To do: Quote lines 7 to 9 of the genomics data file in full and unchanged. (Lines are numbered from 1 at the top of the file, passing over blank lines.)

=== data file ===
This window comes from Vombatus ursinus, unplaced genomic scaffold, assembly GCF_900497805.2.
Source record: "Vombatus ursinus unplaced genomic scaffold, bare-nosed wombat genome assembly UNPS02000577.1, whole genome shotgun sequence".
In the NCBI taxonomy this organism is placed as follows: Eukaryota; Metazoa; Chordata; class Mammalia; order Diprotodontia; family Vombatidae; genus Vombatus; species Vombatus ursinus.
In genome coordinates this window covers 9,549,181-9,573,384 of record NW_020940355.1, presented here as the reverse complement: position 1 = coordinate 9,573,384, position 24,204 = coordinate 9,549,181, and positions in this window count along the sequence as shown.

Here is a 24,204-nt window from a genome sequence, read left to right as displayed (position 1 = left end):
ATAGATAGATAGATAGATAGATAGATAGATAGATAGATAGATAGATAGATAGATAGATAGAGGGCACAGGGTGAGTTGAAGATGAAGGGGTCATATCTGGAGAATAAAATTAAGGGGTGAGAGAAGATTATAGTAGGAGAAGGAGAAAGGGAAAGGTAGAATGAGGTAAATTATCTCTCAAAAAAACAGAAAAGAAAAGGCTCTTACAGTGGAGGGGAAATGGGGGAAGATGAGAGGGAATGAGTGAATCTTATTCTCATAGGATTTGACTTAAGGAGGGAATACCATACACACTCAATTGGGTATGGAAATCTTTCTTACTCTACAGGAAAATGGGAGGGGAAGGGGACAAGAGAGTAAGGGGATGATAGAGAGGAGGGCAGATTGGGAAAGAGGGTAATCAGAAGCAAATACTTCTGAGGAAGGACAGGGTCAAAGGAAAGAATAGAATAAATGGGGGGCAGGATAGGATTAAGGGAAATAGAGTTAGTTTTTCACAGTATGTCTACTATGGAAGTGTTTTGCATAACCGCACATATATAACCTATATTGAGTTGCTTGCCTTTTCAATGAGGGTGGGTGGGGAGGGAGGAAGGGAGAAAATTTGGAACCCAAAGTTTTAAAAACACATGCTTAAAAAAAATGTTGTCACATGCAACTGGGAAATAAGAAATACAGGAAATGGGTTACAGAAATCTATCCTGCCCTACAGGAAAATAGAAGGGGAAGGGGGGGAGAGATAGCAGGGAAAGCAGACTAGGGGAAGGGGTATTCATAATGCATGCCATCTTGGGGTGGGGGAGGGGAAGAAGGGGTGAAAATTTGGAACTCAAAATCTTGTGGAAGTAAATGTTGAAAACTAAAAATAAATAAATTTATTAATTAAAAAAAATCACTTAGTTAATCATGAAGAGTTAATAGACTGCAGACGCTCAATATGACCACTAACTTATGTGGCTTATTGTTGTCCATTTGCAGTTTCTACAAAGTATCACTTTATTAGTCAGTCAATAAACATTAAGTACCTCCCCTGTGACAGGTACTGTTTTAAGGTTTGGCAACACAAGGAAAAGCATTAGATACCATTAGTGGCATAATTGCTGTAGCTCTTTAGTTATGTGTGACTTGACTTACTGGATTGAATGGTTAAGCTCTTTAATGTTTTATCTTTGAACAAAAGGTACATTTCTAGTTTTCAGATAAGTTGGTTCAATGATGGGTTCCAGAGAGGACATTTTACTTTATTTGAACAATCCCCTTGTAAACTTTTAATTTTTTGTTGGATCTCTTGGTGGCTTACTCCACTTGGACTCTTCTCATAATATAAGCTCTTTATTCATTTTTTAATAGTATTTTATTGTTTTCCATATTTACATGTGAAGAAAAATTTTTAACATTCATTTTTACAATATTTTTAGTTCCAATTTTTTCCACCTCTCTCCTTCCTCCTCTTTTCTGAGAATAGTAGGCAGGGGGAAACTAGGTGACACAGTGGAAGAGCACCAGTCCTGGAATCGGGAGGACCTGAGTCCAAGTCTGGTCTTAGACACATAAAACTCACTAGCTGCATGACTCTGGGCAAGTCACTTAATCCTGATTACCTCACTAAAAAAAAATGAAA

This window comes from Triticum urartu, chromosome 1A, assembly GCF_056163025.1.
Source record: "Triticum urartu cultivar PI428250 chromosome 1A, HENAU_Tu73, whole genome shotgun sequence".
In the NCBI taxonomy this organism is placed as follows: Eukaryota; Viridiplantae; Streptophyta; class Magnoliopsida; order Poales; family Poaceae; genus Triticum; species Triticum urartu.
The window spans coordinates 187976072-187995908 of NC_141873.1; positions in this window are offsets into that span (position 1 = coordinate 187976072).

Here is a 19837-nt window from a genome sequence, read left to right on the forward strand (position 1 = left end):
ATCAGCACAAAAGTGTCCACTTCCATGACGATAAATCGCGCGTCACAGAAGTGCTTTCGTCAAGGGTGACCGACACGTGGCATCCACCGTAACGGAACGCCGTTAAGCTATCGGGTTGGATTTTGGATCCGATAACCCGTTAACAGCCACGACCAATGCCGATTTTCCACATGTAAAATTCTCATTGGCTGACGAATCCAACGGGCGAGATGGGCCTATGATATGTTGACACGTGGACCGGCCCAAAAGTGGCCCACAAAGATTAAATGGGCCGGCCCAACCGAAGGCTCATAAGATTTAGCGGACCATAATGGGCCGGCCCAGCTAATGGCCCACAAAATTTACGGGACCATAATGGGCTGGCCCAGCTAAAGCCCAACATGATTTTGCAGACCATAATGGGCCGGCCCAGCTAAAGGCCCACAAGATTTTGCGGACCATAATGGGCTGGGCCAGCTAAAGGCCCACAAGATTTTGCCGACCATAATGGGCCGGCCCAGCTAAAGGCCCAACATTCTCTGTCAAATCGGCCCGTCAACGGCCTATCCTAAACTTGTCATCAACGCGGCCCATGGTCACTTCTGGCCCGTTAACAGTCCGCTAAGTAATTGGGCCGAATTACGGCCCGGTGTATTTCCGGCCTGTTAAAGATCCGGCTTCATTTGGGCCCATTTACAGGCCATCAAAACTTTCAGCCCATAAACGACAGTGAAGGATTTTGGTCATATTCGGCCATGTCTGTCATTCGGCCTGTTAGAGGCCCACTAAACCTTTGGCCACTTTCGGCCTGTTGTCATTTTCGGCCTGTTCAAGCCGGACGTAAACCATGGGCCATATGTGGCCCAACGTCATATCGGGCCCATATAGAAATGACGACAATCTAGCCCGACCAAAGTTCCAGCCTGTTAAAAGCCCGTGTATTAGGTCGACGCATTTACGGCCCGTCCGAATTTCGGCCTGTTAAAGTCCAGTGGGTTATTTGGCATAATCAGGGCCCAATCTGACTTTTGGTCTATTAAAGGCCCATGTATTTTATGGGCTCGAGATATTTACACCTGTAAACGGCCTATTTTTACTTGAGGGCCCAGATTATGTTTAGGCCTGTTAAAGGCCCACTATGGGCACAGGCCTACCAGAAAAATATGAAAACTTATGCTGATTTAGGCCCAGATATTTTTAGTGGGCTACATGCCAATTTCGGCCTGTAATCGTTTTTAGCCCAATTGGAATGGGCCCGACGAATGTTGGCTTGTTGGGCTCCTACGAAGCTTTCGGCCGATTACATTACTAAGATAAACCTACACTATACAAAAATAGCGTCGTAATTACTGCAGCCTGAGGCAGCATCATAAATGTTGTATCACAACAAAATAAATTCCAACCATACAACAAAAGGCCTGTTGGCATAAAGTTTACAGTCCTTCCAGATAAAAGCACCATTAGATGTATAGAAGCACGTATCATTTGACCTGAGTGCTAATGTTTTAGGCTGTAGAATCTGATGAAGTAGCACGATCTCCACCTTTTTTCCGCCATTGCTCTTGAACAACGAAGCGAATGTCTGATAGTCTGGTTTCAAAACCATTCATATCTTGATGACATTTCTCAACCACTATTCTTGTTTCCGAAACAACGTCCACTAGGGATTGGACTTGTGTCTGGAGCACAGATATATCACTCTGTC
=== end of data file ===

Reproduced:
This window comes from Triticum urartu, chromosome 1A, assembly GCF_056163025.1.
Source record: "Triticum urartu cultivar PI428250 chromosome 1A, HENAU_Tu73, whole genome shotgun sequence".
In the NCBI taxonomy this organism is placed as follows: Eukaryota; Viridiplantae; Streptophyta; class Magnoliopsida; order Poales; family Poaceae; genus Triticum; species Triticum urartu.